Exposure pathways and bioaccumulation of per- and polyfluoroalkyl substances in freshwater aquatic ecosystems: Key considerations


Due to the bioaccumulative behavior, toxicity, and recalcitrance to degradation, per- and polyfluoroalkyl substances (PFAS) are a focus for many researchers investigating freshwater aquatic ecosystems. PFAS are a diverse set of chemicals that accumulate and transport quite differently in the environment depending on the length of their fluoroalkyl chains and their functional groups. This diversity in PFAS chemical characteristics combined with varying environmental factors also impact the bioaccumulation of these compounds in different organisms. In this review, we evaluate environmental factors (such as organic carbon, proteins, lipids, and dissolved cations) as well as PFAS characteristics (head group, chain-length, and concentration) that contribute to the significant variation seen in the literature of bioaccumulation metrics reported for organisms in aquatic ecosystems. Of the factors evaluated, it was found that PFAS concentration, dissolved organic matter, sediment organic matter, and biotransformation of precursor PFAS tended to significantly impact reported bioaccumulation metrics the most. Based on this review, it is highly suggested that future studies provide sufficient details of important environmental factors, specific organism traits/ behavior, and PFAS concentrations/compounds when reporting on bioaccumulation metrics to further fill data gaps and improve our understanding of PFAS in aquatic ecosystems.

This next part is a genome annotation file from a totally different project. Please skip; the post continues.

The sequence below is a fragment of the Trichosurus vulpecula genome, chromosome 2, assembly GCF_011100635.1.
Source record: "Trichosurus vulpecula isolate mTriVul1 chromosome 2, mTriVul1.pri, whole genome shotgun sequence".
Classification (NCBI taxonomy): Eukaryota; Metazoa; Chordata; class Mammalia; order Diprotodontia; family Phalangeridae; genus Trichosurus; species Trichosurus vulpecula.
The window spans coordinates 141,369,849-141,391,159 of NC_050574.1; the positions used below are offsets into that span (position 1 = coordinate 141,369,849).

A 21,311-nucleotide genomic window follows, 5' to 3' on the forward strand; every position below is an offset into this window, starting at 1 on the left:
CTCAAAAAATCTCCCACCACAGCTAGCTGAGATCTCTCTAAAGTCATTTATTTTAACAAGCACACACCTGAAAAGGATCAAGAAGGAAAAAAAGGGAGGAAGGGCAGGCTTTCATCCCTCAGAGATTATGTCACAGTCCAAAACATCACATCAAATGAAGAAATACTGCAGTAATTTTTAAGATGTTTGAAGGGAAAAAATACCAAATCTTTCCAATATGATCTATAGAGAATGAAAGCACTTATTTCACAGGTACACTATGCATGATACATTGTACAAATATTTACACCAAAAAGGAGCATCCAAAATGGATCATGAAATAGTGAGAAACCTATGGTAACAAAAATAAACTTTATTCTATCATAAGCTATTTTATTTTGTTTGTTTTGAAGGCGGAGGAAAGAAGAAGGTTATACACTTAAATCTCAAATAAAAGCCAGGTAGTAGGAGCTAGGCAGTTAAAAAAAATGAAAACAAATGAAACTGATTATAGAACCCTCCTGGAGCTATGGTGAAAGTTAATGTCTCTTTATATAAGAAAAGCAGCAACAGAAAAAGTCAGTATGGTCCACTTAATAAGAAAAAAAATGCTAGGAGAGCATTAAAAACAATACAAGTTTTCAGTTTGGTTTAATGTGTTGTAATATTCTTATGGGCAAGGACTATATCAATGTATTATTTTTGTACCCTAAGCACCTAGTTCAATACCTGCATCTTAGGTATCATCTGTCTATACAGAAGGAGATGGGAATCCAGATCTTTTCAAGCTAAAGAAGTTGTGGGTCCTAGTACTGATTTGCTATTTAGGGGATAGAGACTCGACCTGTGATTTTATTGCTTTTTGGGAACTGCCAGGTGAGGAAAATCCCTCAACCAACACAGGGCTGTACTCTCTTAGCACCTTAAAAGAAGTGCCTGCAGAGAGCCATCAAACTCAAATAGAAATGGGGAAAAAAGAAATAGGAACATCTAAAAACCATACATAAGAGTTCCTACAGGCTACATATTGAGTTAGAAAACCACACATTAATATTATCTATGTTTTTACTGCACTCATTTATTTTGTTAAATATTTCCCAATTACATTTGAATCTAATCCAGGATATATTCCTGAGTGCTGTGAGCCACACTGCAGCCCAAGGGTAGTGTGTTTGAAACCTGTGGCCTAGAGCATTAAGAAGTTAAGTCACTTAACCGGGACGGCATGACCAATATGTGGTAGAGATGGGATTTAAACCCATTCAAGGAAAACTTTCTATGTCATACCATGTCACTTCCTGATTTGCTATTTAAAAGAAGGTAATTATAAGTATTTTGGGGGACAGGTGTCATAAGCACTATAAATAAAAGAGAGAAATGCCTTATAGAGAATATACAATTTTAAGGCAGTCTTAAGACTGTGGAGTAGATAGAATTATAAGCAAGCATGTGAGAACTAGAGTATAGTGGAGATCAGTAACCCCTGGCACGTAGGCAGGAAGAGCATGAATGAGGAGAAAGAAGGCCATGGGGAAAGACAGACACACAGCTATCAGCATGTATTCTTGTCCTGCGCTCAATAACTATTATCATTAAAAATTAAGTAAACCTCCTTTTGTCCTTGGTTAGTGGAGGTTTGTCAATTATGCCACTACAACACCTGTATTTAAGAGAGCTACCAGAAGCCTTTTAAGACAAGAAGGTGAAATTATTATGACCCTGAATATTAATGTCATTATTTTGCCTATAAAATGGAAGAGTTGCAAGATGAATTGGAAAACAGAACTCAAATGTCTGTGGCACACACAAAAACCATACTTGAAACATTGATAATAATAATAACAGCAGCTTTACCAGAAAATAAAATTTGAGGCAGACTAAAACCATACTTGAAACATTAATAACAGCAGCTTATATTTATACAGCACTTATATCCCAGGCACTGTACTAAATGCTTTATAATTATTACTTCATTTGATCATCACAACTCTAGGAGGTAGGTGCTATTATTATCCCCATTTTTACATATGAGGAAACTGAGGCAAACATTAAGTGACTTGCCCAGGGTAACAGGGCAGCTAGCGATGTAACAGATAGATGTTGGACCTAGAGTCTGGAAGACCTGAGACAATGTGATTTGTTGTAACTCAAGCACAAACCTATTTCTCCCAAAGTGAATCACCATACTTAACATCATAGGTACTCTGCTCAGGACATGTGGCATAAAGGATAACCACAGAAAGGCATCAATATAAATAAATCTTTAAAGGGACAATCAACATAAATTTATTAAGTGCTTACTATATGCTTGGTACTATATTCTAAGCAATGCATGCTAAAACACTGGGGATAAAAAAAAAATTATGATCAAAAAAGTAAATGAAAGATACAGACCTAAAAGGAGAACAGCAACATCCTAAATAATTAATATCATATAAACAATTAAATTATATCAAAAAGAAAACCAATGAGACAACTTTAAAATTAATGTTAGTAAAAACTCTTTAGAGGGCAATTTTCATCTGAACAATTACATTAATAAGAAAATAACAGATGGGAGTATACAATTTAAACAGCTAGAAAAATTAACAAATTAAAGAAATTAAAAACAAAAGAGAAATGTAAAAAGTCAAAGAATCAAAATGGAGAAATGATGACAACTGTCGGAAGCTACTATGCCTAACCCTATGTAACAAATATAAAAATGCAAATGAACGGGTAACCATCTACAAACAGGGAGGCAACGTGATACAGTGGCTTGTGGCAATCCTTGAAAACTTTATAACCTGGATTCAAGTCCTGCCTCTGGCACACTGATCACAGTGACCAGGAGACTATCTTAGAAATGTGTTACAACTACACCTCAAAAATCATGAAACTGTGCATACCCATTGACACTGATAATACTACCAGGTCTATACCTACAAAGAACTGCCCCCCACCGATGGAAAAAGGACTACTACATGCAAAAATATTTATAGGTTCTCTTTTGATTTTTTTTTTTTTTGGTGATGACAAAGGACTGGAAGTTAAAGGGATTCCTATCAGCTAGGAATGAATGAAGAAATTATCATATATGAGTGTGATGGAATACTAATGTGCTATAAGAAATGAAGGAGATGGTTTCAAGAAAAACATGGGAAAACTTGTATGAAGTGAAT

Authors: Asa J Lewis, Xiaoyan Yun, Daniel E Spooner, Marie J Kurz, Erica R McKenzie, Christopher M Sales
; Full Source: The Science of the total environment 2022 Jan 29;822:153561. doi: 10.1016/j.scitotenv.2022.153561.